The Plymouth Road Runner was well-established as a legendary muscle car name by the time the Me Decade 1970s rolled in.
1971 was the last time the Road Runner had the mighty Elephant 426 Hemi option but the name continued on various platforms throughout the 70s.
The post ’71 Road Runners weren’t earth shakers on the street but they were definitely cool cars.
This MSCC Star of the Week ’75 Road Runner at a September show is a great example of Me Decade Mopar muscle.
There are many ways to be inconspicuous in traffic if you’re a guy like 70s TV detective Jim Rockford and you’re tailing a suspect.
‘A giant white Cadillac isn’t the answer because this one was spotted several times yesterday in a city of 100,000 people and at no time was it inconspicuous.’
This was at one end of the city when the big Caddy made its first appearance.
And this was the other end of the city when it made its last appearance an hour later in traffic.
Today’s MSCC Star of the Day is a salute to a giant white Cadillac—the world’s worst undercover car.
Van Morrison wrote the best fall song ever with the lyrics “Neath the cover of October skies” in ‘Moondance’.
The song is set in October and he nailed the reality behind an autumn night because winter is knocking at the door in the 10th month so the evenings get a little chilly.
‘Car guys know October is really pushing the envelope for the old iron so they tend to park them but a few diehards show up for a scheduled show every week until the snow tells them to go home.’
This MSCC Star of the Day is a collection of hardcore car guys out last night “Neath the cover of October skies”.
“Patina” in the car hobby means an old ride that shows all the wear and tear of its years—the kind of wear you’ll see in a car that sat out in the back 40 under the sun and rain for decades.
It’s a catch-all phrase for everything from un-restorable junk to tastefully applied wear marks and rust by a skilled artist.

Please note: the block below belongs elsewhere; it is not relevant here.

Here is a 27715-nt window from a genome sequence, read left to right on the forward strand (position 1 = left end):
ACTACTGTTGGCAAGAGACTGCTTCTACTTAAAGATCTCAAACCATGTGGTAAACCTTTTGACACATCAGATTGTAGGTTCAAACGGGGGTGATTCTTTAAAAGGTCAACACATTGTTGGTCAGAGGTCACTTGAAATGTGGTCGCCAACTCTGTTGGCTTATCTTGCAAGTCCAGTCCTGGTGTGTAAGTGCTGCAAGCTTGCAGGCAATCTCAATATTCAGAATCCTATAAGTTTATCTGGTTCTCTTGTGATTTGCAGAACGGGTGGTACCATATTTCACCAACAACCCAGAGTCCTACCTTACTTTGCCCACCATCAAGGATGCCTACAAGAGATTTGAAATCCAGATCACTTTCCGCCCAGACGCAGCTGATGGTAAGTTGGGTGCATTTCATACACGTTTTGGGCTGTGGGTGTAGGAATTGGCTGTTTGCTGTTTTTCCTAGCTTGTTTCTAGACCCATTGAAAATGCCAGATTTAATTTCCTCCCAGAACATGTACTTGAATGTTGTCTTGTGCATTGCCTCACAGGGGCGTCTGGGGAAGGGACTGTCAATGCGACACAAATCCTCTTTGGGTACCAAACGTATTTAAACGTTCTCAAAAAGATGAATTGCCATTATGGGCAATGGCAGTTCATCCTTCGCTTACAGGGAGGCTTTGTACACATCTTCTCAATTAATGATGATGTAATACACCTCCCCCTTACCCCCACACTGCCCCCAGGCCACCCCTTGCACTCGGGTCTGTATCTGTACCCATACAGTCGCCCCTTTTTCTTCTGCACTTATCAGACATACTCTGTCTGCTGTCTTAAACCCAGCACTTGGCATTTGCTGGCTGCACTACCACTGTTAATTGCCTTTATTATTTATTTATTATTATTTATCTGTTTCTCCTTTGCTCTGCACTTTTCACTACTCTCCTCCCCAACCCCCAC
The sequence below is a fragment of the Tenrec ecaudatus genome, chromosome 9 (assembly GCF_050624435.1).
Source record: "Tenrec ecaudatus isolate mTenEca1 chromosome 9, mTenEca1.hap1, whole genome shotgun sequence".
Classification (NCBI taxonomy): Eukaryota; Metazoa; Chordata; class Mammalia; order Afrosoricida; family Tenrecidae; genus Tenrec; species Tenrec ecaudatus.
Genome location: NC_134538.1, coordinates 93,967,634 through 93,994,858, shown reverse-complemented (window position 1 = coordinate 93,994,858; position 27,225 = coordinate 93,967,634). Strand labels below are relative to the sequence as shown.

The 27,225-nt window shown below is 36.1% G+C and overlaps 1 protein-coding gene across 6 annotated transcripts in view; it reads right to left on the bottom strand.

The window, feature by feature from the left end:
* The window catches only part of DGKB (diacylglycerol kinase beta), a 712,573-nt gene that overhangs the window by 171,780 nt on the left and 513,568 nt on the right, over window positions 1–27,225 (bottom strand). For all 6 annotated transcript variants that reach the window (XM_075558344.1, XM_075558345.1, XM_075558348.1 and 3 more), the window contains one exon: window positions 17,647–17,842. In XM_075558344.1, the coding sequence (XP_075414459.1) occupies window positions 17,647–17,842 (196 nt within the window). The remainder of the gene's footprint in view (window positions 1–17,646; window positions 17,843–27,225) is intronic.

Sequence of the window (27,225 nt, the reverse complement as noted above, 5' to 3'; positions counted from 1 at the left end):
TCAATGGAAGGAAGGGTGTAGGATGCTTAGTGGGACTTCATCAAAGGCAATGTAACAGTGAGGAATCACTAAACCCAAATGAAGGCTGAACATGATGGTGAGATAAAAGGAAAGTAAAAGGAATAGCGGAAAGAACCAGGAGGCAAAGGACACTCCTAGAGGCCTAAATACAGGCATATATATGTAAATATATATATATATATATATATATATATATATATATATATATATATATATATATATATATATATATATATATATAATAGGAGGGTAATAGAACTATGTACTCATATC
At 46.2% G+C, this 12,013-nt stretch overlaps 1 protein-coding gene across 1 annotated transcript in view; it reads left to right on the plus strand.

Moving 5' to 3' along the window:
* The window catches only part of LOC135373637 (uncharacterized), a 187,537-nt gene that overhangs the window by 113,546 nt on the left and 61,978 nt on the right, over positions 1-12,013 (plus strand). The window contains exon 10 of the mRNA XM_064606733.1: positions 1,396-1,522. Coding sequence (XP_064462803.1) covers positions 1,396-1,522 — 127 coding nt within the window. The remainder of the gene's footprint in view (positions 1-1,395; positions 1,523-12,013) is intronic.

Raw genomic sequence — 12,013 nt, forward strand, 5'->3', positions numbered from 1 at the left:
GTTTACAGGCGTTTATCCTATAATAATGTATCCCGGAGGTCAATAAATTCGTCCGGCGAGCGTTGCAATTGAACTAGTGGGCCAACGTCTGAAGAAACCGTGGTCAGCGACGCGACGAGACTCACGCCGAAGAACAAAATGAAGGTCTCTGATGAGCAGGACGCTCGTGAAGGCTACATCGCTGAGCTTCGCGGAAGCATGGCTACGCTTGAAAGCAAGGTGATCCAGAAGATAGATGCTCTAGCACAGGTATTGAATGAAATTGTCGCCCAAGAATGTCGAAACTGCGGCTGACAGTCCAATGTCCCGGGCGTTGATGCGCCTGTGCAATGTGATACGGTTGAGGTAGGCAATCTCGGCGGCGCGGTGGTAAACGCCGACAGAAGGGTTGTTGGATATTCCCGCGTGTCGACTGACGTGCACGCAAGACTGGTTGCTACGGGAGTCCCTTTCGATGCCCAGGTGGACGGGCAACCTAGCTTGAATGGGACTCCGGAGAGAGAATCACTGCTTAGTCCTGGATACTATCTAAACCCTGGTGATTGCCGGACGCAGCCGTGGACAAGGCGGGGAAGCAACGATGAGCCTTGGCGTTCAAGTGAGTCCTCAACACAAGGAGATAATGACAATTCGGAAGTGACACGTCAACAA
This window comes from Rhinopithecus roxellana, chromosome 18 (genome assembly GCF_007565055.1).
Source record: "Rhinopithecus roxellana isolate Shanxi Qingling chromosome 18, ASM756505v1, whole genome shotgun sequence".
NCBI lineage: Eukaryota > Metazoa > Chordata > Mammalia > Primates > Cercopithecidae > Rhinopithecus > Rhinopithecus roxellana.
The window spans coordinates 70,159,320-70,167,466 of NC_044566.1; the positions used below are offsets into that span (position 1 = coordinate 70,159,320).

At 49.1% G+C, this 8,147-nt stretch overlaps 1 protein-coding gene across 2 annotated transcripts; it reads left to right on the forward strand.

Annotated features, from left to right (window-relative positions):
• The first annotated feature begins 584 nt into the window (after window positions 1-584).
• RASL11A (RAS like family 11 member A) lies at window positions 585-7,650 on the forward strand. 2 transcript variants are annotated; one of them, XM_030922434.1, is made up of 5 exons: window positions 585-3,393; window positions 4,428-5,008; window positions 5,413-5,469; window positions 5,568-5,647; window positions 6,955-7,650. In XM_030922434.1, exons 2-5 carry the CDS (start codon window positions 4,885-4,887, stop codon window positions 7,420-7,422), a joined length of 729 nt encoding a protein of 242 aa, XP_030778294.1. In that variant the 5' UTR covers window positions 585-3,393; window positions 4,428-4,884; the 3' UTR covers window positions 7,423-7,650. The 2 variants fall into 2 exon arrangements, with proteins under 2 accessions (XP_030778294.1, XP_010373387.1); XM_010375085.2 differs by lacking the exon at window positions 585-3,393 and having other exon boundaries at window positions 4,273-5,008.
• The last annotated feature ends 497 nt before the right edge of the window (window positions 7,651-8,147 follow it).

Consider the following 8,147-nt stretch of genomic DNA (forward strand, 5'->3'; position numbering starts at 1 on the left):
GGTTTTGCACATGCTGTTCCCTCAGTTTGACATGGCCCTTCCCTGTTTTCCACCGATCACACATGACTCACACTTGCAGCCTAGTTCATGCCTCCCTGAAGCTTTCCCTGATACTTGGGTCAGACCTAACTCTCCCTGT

‘Patina is a great way to avoid the extra work found in solid metal work and a paint job so it’s a double-edged sword but it can work.’
This MSCC Star of the Day GMC truck in a parking lot yesterday is a great example of when patina works.
Trucks in the 1950s were pretty crude by today’s standards.
‘Few work trucks even had radios because a day at the job site or on the farm didn’t involve frivolous options like music.’
Trucks were brutally basic at best but GM decided to turn a few trucks into upscale rides with the introduction of the Cameo series.
This MSCC Star of the Day is a Chevy Cameo at a July show—the uptown version of a blue collar ride.
Studebaker built some incredibly interesting cars over the years but their main focus was affordable transportation.
They started with wagons and migrated to electric cars before settling on the more conventional gas powered vehicles.
‘Studebaker never gave up ground on style in any era because they weren’t bound by large corporate thinking—just smaller budgets.’
This MSCC Star of the Day is a spotlight on two Studebakers at a July show because their style is underrated and timeless.
Secondary highways are often routed through some of the most scenic areas because there is literally no other route to take.
You can take the most efficient route but if the destination is off the beaten path, the road will take that same direction.
‘Car guys love the road less taken (secondary highways) because it’s not the destination—it’s the journey with old iron.’
This MSCC Star of the Day 1939 Dodge (Canadian version) Businessman’s Coupe made a secondary road a lot more scenic last Saturday.
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